Originally created 08/18/99

Tomato, tomahto



Whether you buy them at roadside stands, or are lucky enough to have a bumper crop in your backyard garden, August is tomato time. This week and next I'll give you ideas to help you enjoy the season's tomato bounty.

Nothing but the best, vine-ripened tomatoes will do in these dishes -- recipes that you tuck away all year, then pull out when the tomatoes are so good you can eat them like peaches.

There are lots of ways to use these gems of the season. What could be better than thick slices of tomato, seasoned with salt and pepper, stacked between mayonnaise-coated white bread? But when the tomatoes are this good, you can go way beyond a tomato sandwich.

Stuff them with tuna salad, bake them with a topping of bread crumbs and Parmesan cheese or toss them with garden-fresh cucumbers -- the possibilities are endless.

Or make a tomato pie. Not a sweet, dessert pie, but something savory and special -- the perfect dish for a light supper or end-of-summer luncheon.

I was fortunate enough to have been on the receiving end of one such pie after the birth of my daughter, C.C. My friend Lorrie Stoval brought by a most memorable meal, but her tomato pie stole the show.

Unlike other tomato pies I've had, Lorrie's is double crusted. Between the crusts are layers of peeled tomatoes, seasoned with salt, pepper and oregano and spread with a mixture of mayonnaise and cheddar cheese. Lorrie also sprinkles on a little crumbled bacon.

Using convenience products including ready-made pie crust, shredded cheese and real bacon bits cuts preparation time considerably. And when pushed for time, you could skip peeling the tomatoes, for a more rustic dish.

But peeling tomatoes is simple, and only adds about 10 minutes to your prep time (if you exclude the time it takes to boil the water). Simply cut an "X" in the bottom of each tomato, and drop it in boiling water for 30 seconds to one minute. Remove the tomatoes and rinse under cold water for easier handling, then slip off the skins.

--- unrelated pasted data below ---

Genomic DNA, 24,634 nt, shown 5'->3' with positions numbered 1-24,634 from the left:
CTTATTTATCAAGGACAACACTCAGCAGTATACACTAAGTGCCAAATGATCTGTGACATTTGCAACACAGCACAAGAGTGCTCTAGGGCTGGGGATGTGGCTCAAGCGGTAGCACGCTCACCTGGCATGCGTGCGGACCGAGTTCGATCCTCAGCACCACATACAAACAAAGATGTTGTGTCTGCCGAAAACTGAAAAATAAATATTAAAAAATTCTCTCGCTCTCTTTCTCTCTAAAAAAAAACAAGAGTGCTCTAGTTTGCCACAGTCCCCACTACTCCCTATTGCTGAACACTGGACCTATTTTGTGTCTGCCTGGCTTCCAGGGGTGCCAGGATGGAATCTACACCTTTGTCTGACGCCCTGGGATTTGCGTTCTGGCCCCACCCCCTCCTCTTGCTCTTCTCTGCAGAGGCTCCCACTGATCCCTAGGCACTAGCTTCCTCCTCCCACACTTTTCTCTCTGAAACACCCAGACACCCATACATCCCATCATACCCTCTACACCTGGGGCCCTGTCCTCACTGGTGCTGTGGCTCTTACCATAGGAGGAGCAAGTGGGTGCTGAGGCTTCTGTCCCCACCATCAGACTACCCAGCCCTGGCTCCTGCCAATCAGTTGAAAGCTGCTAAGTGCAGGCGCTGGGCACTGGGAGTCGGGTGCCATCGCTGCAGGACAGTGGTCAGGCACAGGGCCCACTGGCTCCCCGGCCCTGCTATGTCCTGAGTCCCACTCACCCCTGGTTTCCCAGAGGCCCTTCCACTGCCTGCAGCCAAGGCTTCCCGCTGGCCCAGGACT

Although Lorrie recommends real mayonnaise in this recipe, you can reduce the fat by substituting light mayonnaise for regular and using low-fat sharp cheddar cheese.

To make a single-crusted version, another way or reducing the fat content, reduce all filling ingredients including the tomatoes by half. Place the tomatoes over the crust, season them, spread remaining ingredients on top. Reduce baking time to 30 to 35 minutes, or until crust is golden brown and pie filling is bubbly. This is especially pretty when prepared in a tart pan with a removable bottom.

Serve your tomato pie as a vegetable side dish, or as center stage in a meatless meal. Good accompaniments are a green salad, coleslaw or cubed fresh melon and corn on the cob. Follow your meal with a childhood summer favorite, root beer floats.

Karin Calloway is a corporate chef and free-lance writer. You can write her in care of Newsroom, The Augusta Chronicle, P.O. Box 1928, Augusta, Ga. 30913. Or send her an email to karingca@aol.com.

Lorrie's Tomato Pie
6 large tomatoes
2 cups mayonnaise
2 cups (8 ounces) shredded sharp cheddar cheese
1 package ready-made pie crusts (2 crusts)
1/2 teaspoon dried oregano (divided)
salt and pepper to taste
4 tablespoons real bacon bits, divided, or 4 strips bacon, cooked and crumbled

Preheat oven to 400 degrees. Bring a large pot of water to a boil. Cut an "X" in the bottom of each tomato and drop into boiling water. Simmer for 30 seconds to 1 minute. Remove with a slotted spoon and run under cold water. Slip off the skins and slice tomatoes 1/2-inch thick.

In a medium bowl, combine mayonnaise and cheddar cheese. Set aside.

Place one crust in bottom of deep dish pie plate. Trim crust to size of plate, using a sharp knife. Place 1/3 of tomatoes over crust and sprinkle to taste with salt, pepper and about 1/4 teaspoon oregano. Spread with half the mayonnaise and cheese mixture, then sprinkle with 2 tablespoons bacon bits.

Repeat layers once more, then top with remaining 1/3 of tomatoes.

Top with remaining pie crust, crimp edges and cut several 2-inch slits to allow steam to escape.

Place pie plate on a cookie sheet and bake for 15 minutes. Reduce heat to 350 and bake an additional 20 to 30 minutes, until crust is golden. Remove from oven and allow to cool at room temperature 20 minutes before serving.

Makes 6 to 8 servings.